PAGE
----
Consequence-Cause Matching: Looking to the Consequences of Events to Infer Their Causes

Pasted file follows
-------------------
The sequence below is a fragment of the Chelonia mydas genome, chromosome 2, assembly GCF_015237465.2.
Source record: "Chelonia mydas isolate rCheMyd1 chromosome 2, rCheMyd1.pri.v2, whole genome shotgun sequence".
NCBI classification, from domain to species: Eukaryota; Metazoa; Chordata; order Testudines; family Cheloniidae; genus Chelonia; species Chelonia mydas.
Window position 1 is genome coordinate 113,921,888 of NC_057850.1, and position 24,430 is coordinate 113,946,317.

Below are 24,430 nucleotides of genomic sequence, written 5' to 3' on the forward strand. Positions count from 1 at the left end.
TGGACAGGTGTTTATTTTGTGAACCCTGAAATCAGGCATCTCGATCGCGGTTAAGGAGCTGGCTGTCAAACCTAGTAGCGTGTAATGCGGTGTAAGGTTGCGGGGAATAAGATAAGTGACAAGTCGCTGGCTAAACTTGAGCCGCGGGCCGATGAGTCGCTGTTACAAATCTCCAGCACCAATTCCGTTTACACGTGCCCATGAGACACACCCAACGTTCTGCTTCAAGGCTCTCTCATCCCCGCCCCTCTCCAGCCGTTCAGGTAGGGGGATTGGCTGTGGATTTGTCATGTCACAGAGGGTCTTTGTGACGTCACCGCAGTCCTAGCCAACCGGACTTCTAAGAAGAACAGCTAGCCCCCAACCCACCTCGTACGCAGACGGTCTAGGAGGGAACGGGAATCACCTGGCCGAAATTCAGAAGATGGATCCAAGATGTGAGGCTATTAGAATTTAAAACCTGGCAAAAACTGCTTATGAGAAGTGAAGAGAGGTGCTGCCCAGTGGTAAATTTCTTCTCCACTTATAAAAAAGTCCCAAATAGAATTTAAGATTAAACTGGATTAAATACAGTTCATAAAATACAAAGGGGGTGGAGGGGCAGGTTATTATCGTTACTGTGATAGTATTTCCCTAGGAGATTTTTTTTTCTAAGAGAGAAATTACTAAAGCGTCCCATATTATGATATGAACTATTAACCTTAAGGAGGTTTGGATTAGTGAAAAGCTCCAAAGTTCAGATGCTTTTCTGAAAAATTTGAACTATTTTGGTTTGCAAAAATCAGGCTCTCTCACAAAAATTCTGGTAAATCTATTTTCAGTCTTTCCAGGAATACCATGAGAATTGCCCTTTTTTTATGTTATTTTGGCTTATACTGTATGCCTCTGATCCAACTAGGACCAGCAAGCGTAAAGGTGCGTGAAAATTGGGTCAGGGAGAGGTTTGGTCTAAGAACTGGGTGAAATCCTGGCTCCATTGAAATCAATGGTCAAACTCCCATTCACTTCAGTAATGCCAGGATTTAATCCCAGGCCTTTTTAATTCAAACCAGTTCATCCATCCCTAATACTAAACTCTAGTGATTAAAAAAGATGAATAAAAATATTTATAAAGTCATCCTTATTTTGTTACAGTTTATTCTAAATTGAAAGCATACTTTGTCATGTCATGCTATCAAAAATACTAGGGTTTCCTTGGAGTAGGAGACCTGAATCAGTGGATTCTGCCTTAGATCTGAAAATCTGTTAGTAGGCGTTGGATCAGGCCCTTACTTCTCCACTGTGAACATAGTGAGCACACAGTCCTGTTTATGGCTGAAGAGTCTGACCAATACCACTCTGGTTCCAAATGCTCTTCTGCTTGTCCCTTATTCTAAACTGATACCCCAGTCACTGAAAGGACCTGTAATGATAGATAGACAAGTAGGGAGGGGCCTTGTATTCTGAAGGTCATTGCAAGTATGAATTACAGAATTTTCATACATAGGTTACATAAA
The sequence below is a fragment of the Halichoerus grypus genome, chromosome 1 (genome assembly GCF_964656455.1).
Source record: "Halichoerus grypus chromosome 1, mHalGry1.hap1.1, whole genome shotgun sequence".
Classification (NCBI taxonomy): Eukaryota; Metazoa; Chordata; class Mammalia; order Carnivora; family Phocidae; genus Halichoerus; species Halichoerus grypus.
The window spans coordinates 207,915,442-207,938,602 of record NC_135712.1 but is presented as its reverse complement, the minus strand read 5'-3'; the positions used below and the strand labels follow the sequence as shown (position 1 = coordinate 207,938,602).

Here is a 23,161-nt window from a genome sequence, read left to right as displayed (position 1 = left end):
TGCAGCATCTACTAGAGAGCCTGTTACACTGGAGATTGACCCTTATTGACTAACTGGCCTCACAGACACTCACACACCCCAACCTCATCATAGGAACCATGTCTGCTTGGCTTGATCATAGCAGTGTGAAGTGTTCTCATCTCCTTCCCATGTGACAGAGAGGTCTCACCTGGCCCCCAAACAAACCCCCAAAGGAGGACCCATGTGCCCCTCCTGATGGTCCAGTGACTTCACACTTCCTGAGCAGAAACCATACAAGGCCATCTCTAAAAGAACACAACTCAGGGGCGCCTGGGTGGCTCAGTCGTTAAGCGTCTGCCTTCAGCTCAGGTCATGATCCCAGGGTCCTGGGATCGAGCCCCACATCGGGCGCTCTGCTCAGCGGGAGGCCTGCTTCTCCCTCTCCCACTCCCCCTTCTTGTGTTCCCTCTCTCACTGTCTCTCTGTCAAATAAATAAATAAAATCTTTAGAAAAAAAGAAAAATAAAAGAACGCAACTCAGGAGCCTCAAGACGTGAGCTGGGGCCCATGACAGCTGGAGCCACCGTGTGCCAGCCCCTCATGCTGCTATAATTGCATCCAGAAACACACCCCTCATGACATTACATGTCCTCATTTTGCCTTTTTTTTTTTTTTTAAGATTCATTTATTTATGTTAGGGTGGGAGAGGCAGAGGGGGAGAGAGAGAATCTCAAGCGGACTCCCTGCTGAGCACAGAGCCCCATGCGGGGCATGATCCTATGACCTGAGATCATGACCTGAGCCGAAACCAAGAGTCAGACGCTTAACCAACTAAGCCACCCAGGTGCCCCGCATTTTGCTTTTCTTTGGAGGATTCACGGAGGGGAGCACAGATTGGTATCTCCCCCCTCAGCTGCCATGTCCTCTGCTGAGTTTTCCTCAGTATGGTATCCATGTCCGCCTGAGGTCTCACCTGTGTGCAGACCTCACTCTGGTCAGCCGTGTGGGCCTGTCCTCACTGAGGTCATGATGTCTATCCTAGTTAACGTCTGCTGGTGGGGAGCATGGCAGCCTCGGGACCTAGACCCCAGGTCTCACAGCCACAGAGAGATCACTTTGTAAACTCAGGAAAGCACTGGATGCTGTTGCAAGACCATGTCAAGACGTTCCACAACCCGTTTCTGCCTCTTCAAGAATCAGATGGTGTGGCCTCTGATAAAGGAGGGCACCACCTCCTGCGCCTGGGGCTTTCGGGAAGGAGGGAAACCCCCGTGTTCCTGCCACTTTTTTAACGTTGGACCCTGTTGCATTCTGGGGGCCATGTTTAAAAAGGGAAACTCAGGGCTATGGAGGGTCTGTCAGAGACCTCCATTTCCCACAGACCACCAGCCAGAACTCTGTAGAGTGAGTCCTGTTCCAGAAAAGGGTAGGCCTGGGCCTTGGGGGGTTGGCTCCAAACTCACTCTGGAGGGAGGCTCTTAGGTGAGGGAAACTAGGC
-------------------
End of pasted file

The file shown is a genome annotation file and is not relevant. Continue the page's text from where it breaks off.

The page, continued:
This article documents a bias in people’s causal inferences, showing that people nonnormatively consider an event’s consequences when inferring its causes. Across experiments, participants’ inferences about event causes were systematically affected by how similar (in both size and valence) those causes were to event consequences, even when the consequences were objectively uninformative about the causes. For example, people inferred that a product failure (computer crash) had a large cause (widespread computer virus) if it had a large consequence (job loss) but that the identical failure was more likely to have a smaller cause (cooling fan malfunction) if the consequence was small—even though the consequences gave no new information about what caused the crash. This “consequence-cause matching,” which can affect product attitudes, may arise because people are motivated to see the world as predictable and because matching is an accessible schema that helps them to fulfill this motivation.
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